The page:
Emerging back into the darkness at 5am, I packed up camp with mechanical grogginess, brewed a cup of coffee, changed into my damp paddling clothes, loaded my boat and set out into the still water as the first streaks of light washed the night sky away. It was a fine morning and I ignored my complaining muscles, which were not even close to recovery after their night resting on the hard ground, and enjoyed the stillness. I made good time, leaving Mudouyu and the Lighthouse behind and rounding Jibei, where I stopped for the other half of my PB&J sandwich. It made as a fine a breakfast as it had made lunch the previous day.
The crossing awaited me again and there was no putting it off. The wind picked up somewhat suddenly as I left Jibei and a glance over my shoulder brought a jolt of surprise. Dark clouds had appeared on the horizon without me even noticing. The sea was changing rapidly around me, the tranquility of dawn replaced by grey waves which were getting bigger by the moment. The only saving grace was that they seemed to be going in the same direction as me and I felt the wind push me forward with a surge. The anxiety returned as the visibility worsened and the first drops of rain began to fall. Kayaking in a storm has most certainly not been part of my plan for this trip. Today’s forecast had been good. But, as I keep discovering, things don’t play by the rules at sea. Conditions change quickly and dramatically, with little warning and that’s why you go out prepared. I could barely make out Xianjiao now and, as I paddled south towards distant sanctuary, I was grateful for my compass and GPS. When it appeared, I briefly considered stopping and waiting for the squall to pass. However, there was no saying it wouldn’t get worse and I was critically aware I was paddling against the clock to get back in time. a 20mph north wind was due to hit at 3pm. Also, the current weather was actually propelling me towards home; I was going at twice the speed I’d been doing the previous day.
I made the decision to press on and put my head down, paddling and steering the kayak, trying to keep it facing the same direction of the waves so I would ride them, rather than be rolled by them. Whereas some parts of the previous day had been tedious, today I had no time to feel bored. The following sea, whipped by its master the wind, was nipping at my heels like a pack of hungry wolves. I focused and I paddled, paddled and focused.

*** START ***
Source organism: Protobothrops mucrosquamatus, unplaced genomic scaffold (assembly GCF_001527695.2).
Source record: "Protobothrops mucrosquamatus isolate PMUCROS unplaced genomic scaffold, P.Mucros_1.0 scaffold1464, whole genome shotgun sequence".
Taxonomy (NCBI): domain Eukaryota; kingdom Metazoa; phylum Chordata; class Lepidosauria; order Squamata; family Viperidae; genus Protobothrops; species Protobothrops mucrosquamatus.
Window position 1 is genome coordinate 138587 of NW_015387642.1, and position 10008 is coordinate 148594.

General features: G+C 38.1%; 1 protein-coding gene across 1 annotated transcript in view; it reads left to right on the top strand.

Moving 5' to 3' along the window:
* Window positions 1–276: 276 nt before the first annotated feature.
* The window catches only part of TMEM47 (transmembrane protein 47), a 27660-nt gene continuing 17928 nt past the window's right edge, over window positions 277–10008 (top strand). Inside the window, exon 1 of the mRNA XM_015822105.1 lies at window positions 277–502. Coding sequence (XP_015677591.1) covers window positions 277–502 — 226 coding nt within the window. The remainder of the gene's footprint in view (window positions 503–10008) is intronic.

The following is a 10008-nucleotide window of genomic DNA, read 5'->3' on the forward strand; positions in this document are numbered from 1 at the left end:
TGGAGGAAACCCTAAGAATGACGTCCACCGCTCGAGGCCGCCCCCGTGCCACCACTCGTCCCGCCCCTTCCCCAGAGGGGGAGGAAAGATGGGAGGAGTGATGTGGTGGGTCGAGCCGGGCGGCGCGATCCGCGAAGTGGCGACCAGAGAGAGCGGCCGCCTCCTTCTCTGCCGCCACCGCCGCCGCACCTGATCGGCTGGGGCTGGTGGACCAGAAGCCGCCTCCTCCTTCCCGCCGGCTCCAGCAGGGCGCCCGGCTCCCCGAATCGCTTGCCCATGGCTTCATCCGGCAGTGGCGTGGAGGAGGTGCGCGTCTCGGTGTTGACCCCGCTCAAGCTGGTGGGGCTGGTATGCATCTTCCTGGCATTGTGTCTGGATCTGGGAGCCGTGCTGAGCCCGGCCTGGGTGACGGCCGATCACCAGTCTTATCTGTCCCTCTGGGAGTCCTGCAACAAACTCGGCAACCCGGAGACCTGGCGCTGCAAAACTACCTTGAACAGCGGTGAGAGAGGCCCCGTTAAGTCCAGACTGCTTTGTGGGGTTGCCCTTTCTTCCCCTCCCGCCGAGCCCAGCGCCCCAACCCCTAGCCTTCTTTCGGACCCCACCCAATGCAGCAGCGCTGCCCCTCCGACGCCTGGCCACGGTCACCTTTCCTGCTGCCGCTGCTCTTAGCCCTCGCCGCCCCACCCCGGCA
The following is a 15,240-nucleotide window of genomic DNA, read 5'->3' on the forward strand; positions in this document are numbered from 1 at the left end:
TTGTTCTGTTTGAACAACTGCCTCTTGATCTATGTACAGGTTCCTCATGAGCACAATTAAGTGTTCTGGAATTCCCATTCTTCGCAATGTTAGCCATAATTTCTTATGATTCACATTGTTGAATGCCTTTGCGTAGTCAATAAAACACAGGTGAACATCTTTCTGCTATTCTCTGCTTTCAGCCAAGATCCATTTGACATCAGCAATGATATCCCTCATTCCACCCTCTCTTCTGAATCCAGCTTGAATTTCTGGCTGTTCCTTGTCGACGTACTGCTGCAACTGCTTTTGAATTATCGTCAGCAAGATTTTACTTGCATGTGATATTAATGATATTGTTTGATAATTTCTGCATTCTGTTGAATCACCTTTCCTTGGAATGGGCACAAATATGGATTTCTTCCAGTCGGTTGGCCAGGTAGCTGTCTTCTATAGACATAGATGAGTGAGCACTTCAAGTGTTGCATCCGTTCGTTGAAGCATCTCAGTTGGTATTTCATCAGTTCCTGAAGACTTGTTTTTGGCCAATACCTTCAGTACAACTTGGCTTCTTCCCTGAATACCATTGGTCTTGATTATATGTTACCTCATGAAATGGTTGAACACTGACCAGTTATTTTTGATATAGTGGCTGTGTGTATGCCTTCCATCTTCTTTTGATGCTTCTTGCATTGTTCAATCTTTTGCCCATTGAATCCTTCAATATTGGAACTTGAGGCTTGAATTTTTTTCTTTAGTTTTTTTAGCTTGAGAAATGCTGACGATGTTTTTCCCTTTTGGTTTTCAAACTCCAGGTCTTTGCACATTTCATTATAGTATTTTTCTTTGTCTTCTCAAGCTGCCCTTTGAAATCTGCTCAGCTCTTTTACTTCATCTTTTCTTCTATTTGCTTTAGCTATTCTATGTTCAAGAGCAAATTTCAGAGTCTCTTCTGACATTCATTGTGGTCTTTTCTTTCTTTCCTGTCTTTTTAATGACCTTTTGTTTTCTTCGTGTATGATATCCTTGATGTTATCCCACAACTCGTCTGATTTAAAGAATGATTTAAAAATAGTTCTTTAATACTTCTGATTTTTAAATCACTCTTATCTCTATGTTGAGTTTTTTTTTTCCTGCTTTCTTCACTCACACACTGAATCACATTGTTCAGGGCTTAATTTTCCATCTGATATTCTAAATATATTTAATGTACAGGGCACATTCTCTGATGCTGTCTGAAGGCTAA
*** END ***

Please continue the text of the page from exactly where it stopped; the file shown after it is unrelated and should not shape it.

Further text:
Before long, the clock tower of Chikan was visibile through the spray and rain. I set a course for it and, aided by the still cooperating wind and waves, made it back to the beach. I was way ahead of schedule and after a very quick rest decided to make the most of it. The remainder of the journey home was similarly fast, scary and adrenaline fuelled, dampening the soreness of my muscles. I’d worry about them later. There were spells of calm, when the sea smoothed itself like a carpet being pulled flat, before more dark clouds appeared. The good news was I was nearly home. The bad news was the weather was definitely getting worse. I decided to make an early dash into the relative shelter of the Inner Sea, choosing a different bridge to go under. It was a gamble, as I’d never so much as scouted out the route before, but a quick check of my chart confirmed it would work. The alternative was pushing around an exposed headland in worsening conditions and I made the call.
I paddled through a fierce crosswind, which pushed me at an angle towards the bridge I was aiming for. The water was flooding under it and a current much stronger than the one I’d paddled against the previous day was now sucking me in. It was like paddling in whitewater rapids down a river. I was fully committed, I realised, and couldn’t escape it now if I wanted to. With a few last minute corrections, I straightened up just as the current swept me under the bridge. For a moment I fought to keep from capsizing, my kayak besieged by competing forces. The next I was shot forwards like an arrow. My GPS read 10mph but it felt faster as the current spat me out the other side of the bridge and I paddled on into the Inner Sea. Things were a bit better here, but I still had to fight wind and waves coming from the side as I skirted the shoreline and saw home. Clapping eyes on the red roof of the boathouse brought me great relief, but the tide was too high to land at my launch spot so I used the adjacent fishing harbour, taking advantage of its shelter to moor my kayak and clamber out, mentally and physically exhausted. It was only 11am. The journey which had taken nearly seven hours the day before had only taken 4.5 with the weather behind me. My wife turned up with a friend she’d just picked up from the airport and I was glad for the extra pair of hands to help lift my kayak out and sort my gear out, as I was all but spent.
Back on dry land, my trials behind me, I was giddy with the last few hours excitement and the success of my trip. It always takes me a little while to decompress and get used to the stark difference between land and sea. The danger which had seemed so close on the water was now a distant memory. There really are two worlds out there, and only those who choose to venture out into the sea, leaving behind safe harbours, get to see that duality. A few days after this trip, and I’m already planning the next Islander Expedition. Stay tuned for more adventures.